2016 Historical Master Breeder
In 1936, Joe and Corneilia Vanderham and their young son emigrated from Holland to southern California, settling near Long Beach, just south of Los Angeles. In 1939 the family expanded when another son was born - the 2016 Historical Master Breeder - Pete Vanderham.
Upon his arrival in the U.S., Joe Vanderham got a job as a milker at a local dairy. In 1941 he started his own herd at a rented dairy and in 1946 built his own dairy in Norwalk, California. The first Brown Swiss were grades purchased by Joe in 1944 and 1945. Family members were part of the labor force, and at age 14, Pete was responsible for feeding, all by hand, alfalfa hay to the herd of approximately 300 cows. By age 18, Pete had become a milker and was milking half the herd, twice a day.
Pete’s showing career began at 13 when he showed Holsteins in 4-H and FFA at the local city fairs. Fate played an important role in Pete’s work with Brown Swiss when Pete’s father first told him in 1956 that cattle dealer Louie Spane had bought Pete a bull to show - a registered Brown Swiss. That bull was Pete’s first registered Swiss - Butte Meadows Pharaoh. Unfortunately neither Pete’s dad nor Louie realized there were no bull classes in 4-H.
The following year, 1957, Pete learned of a new dairy show in Los Angeles. Although he made entries for both the Junior and Open Shows for his 4-H Holsteins and Brown Swiss bull, show management told him he had to pick one or the other as he could not show in both the Junior and Open Shows. The decision the 18 year old made at that moment was “fate” when he chose to show one animal in the Open Show. And so in June of 1957 Pete took “Pharaoh” to the first ever Great Western Dairy Show in Los Angeles. His one Brown Swiss bull drew the attention of other breeders. A fellow exhibitor recognized the bull and came to check out the new kid. It was then Pete met Orville Kurtz from Fair Oaks, California, who was there with his herd of Brown Swiss. At the show, Pete helped Orville show in the group classes and before he left bought a cow from Orville - Rancho Rustic Lavanity - Pete’s first registered Brown Swiss female.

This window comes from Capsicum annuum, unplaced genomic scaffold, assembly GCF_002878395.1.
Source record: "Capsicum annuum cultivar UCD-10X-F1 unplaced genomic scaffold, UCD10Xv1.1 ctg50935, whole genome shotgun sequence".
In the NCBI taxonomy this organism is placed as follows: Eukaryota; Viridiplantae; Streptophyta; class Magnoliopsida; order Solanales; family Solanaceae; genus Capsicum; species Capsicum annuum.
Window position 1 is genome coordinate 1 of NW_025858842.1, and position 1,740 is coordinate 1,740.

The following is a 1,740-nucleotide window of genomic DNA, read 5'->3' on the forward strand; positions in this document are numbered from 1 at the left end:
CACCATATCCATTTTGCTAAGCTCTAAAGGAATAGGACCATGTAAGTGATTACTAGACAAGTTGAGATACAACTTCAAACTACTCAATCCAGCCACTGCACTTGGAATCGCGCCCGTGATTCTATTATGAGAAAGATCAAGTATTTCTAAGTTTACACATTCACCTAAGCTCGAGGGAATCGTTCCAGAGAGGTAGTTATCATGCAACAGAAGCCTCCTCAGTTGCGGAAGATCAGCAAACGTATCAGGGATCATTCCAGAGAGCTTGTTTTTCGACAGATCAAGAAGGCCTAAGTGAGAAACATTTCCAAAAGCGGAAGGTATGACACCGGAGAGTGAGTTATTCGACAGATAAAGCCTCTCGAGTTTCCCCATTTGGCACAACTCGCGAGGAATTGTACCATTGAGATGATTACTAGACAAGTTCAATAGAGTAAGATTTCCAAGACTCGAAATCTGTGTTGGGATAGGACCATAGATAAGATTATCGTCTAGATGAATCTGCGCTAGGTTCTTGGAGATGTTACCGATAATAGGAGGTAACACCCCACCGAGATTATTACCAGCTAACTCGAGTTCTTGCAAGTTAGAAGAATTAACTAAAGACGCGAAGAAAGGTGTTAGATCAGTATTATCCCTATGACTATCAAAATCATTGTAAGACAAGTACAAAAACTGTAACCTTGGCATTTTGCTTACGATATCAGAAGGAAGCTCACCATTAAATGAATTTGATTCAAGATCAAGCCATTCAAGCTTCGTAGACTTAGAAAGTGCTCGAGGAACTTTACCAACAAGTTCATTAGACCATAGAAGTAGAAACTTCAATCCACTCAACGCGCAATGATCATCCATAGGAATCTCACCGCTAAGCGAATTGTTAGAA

In the next several years, Pete spent time at the shows with Orville Kurtz and another Brown Swiss breeder, Pete Gerger, Gridley, California. Both traveled the California show circuit and they’d talk long into the night about Brown Swiss cows and cow families of the breed. The two men had a strong influence in teaching Pete to breed the “right kind of cow” and Orville became a lifelong mentor to Pete.
Note . . . Years later, after Orville had sold his herd, he served as the Southwestern Brown Swiss fieldman from 1975 through the 80’s and passed on his love of Swiss and passion for the breed to many Brown Swiss breeders. Mr. Gerger was originally a Guernsey breeder living in Washington. In 1939, he traveled to the National Show on Treasure Island where 2015’s Historical Breeder Orbec Sherry showed his Four Janes. Pete Gerger was so impressed by those Swiss that after moving to California as each of his four daughters joined 4-H, he bought them Brown Swiss for their projects and eventually converted to all Brown Swiss. (One has to wonder if Orbec realized the full impact of his 4 Janes in 1939.)
Pete Vanderham purchased Butte Meadows Juanita OCS as a 3 or 4 year old cow from Mr. Gerger. Born in 1958, she was bred by Orville out of a Rancho Rustic sire and dam. In 1964, Pete purchased Butte Meadows Jane as a heifer from Mr. Gerger. He paid a total of $410 for the two animals.
After being in the Swiss business a few years, Pete decided he needed a prefix. One day while standing in the barn, he looked to the west and saw the bridge over the San Gabriel River and looking to the east saw the bridge over the 605 freeway and so Bridge View was born.